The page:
Historic Highway 27 Exhibit Featured ‘Quirky’ Part of Florida

"Little Slices of Heaven on U.S. 27" was a labor of love for curator Megan Stepe. Photo by Kaitlyn Hawley

By Kaitlyn Hawley

Some Floridians might still remember Six Gun Territory. Photo courtesy of Museum of Florida Arts and Culture

The historical traveling exhibit “Little Slices of Heaven on U.S. 27” made a stop at Seminole State College in January.

The exhibit featured photos, video, memorabilia, artifacts and fine art to show the early tourist attractions that sprung up following the construction of U.S. Route 27. U.S. 27 stretches 500 miles from Tallahassee to Miami.

The curator of the exhibit is Megan Stepe of the Museum of Florida Art and Culture at South Florida State College. She has a profound enthusiasm for each destination and attraction she unburied.

She said she researched stored information from websites and museums for more than a year. Stepe described it as a “labor of love.”

Her research from archived pages such as floridamemory.com led her to such places as Dog Land near Chiefland, Fla. Introduced in 1960 near U.S. 27, Dog Land was a tourist attraction showcasing more than 100 dog breeds.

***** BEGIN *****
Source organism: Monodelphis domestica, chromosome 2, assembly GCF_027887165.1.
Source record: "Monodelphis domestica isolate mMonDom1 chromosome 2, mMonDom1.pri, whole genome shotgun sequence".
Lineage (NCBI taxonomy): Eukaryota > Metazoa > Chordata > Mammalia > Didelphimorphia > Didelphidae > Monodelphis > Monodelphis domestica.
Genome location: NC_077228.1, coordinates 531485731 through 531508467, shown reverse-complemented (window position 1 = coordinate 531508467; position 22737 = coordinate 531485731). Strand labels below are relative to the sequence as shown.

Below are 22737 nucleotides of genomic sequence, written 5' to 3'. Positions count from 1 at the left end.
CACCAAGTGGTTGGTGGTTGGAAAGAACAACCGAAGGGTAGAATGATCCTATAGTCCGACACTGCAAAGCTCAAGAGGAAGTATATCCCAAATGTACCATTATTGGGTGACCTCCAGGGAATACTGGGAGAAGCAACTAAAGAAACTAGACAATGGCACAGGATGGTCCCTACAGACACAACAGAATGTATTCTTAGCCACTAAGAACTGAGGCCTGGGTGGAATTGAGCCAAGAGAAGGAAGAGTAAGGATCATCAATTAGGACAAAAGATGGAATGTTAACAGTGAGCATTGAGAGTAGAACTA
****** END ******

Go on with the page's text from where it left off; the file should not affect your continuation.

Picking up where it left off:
“Months would go by and I wouldn’t find any information about them at all and then you know, with the internet you just fall into a rabbit hole,” Stepe says. “You just keep going and one thing leads to another, that’s how I found out about Dog Land, and I was like yeah!”

U.S. 27 is often called the “backbone” of Florida because it was the principal north-south highway before construction of interstates. Most of the destinations and attractions that are part of the exhibit existed between 1934 and 1970.

“Unfortunately, a lot of these places aren’t around anymore,” Stepe said. “That is what is so important about this exhibit.”
Stepe has been a staff member at South Florida State College for three years.

“Knowing communities’ or a state’s history brings so much joy,” she said. “It can bring everyone together, I saw first-hand the conversations it brought between people.”

One of the last remaining natural attractions which became a favorite of Stepe’s is Wakulla Springs. Located near Tallahassee, this freshwater spring boasts the world’s deepest spring at around 75 feet, and it thrives right here in Florida.

“Florida has always had this weird, quirky spirit to it and everything that came of it [the exibit], is stemmed from all of that,” Stepe said.

Vintage Wakulla Springs photo. Photo courtesy of Museum of Florida Art and Culture

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